I wonder if Magic-Users have to be careful not to look at the entire finished product when they write a scroll, rolling it up from the top as they go down the page just to be safe.

"Only one magic ring can be worn on each hand." D&D 3.5 had this rule as well. I think the in-universe explanation was that more than one ring per hand would cause magical interference between them, but out-of-character we all knew it was a balance issue. I'm not complaining. I just think it's funny.

For rings, the list includes Invisibility, Animal Control, Plant Control, Weakness, Protection +1, Three Wishes, Regeneration, Water Walking, Fire Resistance, and Contrariness. "Plant Control" also includes fungi, which sounds to me like a deliberate and playful attempt to piss off biologists. The Weakness Ring has a 5% chance of actually making you stronger the first time you put it on. The Ring of Protection +1, strangely enough, does subtract from the wearer's AC instead of the to-hit rolls of enemies, throwing off the consistency of what any particular AC number means for a PC. So much for that "AC 3 always means Plate Mail" thing. Oh well. I guess monsters threw that off, too. The Ring of Protection +1 also gives a +1 bonus to all saving throws, which is nice.

The Three Wishes Ring is kind of a Monkey's Paw. Asking for more wishes puts the character in a time loop, for example. "Wishes for powerful items or great treasure should, if possible, be granted in such a way that they are of no benefit to the wisher." The ring isn't completely useless, though: "Wishes that unfortunate adventures had not happened should be granted."

The Ring of Regeneration heals 1 HP per turn, even after dismemberment, "unless the ring wearer is treated as a troll," which I take to mean destroyed by fire or acid. That is just amazing. I could see a whole quest revolving around the merest rumor that this thing is in the dungeon. If a PC gets it, I could also see a particularly mean and petty DM throwing nothing but fire-breathing and acid-squirting monsters at the party from then on.

The Ring of Water Walking should probably go to the party's Cleric. Or comedian.

The Ring of Contrariness is hilarious because it makes the wearer kinda sorta do the opposite of what they're told. "If, for example, the wearer is told to not kill himself, he will agree — and instead attempt to kill the person suggesting he not kill himself." I'm not kidding when I say that Dr. Holmes struck comedy gold here. I wonder if The Maze of Peril is as funny as this book. I need to fit this into my campaign somewhere.

"Wands that have projectiles or rays are considered to do six 6-sided dice of damage and to have 100 charges or projectiles." Holy crap, that's a lot of charges! It's not even random! Put a Wand of Fire Balls or Wand of Cold in the hands of the party's Magic-User and I bet your group will start hitting way above its weight class.

The list includes the Wand of Magic Detection, Wand of Secret Doors and Trap Detection, Wand of Fear, Wand of Cold, Wand of Paralyzation, Wand of Fire Balls, Staff of Healing, Snake Staff, Staff of Striking, and Rod of Cancellation. The Rod of Cancellation can be used by any character, and it works only once and only by touch, but it disenchants a magic item permanently. The Staff of Healing and Snake Staff can only be used by Clerics. Otherwise, all wands and staves can only be used by Magic-Users.

I guess I've discovered a fifth (or sixth, depending on how you're counting them) magic weapon category: magic staves. The Staff of Healing does not list any offensive capabilities, but the Snake Staff does +1 to hit and to damage, and upon hitting it can turn into a snake and wrap around the enemy to make them helpless for 1-4 turns, while the Staff of Striking is basically a Magic-User-only weapon that does not give a bonus to hit but does do 2-12 damage.

And now for the "Miscellaneous Magical Item" section:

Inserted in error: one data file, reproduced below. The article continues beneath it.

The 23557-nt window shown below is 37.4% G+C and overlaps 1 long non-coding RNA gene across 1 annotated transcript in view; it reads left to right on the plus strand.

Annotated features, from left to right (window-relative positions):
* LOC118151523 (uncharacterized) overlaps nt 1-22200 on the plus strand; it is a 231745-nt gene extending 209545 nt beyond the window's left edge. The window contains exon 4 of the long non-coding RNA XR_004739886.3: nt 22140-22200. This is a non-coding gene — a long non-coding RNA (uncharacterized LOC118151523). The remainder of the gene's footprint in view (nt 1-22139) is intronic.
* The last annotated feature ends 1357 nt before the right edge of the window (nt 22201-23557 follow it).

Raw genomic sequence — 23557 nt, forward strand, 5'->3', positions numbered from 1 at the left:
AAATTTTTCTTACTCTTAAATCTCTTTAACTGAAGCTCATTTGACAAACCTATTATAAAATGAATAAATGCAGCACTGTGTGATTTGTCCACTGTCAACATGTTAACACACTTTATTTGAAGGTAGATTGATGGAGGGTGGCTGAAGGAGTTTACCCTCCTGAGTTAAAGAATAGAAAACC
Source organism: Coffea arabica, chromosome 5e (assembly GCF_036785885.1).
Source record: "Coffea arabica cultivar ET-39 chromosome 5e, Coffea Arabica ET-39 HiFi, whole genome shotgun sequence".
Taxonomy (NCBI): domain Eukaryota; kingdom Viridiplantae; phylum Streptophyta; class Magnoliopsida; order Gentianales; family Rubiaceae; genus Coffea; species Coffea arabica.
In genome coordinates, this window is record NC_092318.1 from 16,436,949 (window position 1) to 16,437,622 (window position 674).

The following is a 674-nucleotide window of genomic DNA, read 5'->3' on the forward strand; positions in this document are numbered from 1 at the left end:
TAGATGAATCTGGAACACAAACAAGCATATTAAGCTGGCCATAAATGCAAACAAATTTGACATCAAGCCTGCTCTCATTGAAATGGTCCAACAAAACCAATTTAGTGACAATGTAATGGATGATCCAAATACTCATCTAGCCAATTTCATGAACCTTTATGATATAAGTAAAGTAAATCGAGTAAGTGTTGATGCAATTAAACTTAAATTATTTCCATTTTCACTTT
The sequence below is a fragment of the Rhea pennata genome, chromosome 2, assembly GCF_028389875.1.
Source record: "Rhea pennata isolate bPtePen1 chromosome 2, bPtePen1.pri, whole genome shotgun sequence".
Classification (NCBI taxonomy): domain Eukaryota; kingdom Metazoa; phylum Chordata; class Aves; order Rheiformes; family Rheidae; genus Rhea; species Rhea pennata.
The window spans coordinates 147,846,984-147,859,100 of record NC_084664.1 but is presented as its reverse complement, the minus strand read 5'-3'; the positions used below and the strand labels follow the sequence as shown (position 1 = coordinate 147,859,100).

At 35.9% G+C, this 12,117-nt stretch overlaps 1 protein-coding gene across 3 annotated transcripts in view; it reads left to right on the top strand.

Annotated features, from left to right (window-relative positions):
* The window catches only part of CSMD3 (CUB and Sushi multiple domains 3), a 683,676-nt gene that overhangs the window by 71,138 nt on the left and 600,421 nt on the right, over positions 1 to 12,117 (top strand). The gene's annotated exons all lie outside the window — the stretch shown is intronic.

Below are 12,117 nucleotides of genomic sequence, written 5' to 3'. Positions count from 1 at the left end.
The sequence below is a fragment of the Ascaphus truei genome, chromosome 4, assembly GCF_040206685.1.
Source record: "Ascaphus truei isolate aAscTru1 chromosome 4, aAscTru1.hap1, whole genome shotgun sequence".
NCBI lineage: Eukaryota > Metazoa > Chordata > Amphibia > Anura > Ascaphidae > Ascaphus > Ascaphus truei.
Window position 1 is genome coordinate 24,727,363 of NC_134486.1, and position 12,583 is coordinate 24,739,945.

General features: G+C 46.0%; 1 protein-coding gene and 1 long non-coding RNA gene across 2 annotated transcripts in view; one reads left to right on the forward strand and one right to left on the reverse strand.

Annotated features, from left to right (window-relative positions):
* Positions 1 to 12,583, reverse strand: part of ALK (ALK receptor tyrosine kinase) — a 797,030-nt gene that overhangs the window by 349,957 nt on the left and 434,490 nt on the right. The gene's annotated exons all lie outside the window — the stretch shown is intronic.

Crystal Ball - Magic-User only. Use it more than 3 times a day and go crazy. Use it for too long and you'll need to rest for a day. Still pretty convenient as far as spy cameras go, since you don't have to plant it and it probably won't be discovered by whoever you're spying on unless they have some magic tricks of their own up their sleeve.

Medallion of ESP - Works like the spell. Anyone can use it, but it has a 1 in 6 chance of malfunctioning.

Bag of Holding - A golden oldie. Filling it does add some weight, but not as much as just trying to carry stuff normally. A great space-saver, too.

Elven Cloak - Makes you "next to invisible," meaning you have a 1 in 6 chance of being spotted, and a Detect Invisible spell will reveal you.

Elven Boots - Gives you silent movement. According to the random table, seems to come with the Elven Cloak. Anybody can wear the boots, so presumably that goes for the cloak, too. But do you really want to smell like an Elf's feet?

Broom of Flying - Does exactly what it should. There's a note in the item description basically telling the DM not to be a dick by making it impossible for the command word that activates it to be found, recommending that it be engraved on the broom.

Helm of Telepathy - Not only does it let you read thoughts within 90 feet, but it also lets you try to control intelligent creatures to a limited degree if they fail a saving throw (at a penalty, no less). Probably up there with the Ring of Regeneration in terms of surprisingly powerful items.

Bag of Devouring - A device used to make the DM cackle manically.

Helm of Evil/Good - Cursed item that switches the wearer's alignment. "A neutral person wearing the helm will simply be totally self-seeking and do nothing to help anyone else in any way." So, what, the opposite of Neutral is Chaotic Evil combined with Chaotic Stupid? Oh boy, more confusing stuff about alignment...

Rope of Climbing - A very convenient grappling hook.

Gauntlets of Ogre Power - Makes unarmed attacks do 2-8 damage, adds an additional 2-8 damage to weapon attacks, grants 18 strength, lets you "grasp and crush things with great ease," increases carrying weight by 1,000 gold pieces if using your hands.

The section ends with a note about trying to make your hirelings or other NPCs test items for curses to keep your own butt out of the frying pan. Such cowardly and selfish behavior will make the morale of your hirelings drastically drop when they figure out what you're trying to do, or if they hear that you've treated other hirelings like guinea pigs. The book also suggests that if the item turns out to be beneficial, the NPC should demand to keep it, and if it proves to be cursed, they should seek vengeance. Great advice!

Next time: Simply Samples

*Well, I say "etc." but the only non-sword, non-dagger melee weapons on the magic weapon table are an Axe +1, a War Hammer +1, and a Spear +1.

**This is assuming one is a Magic-User and casts Read Magic, or the scroll in question is a protective scroll that anyone can read.

No comments:

Post a Comment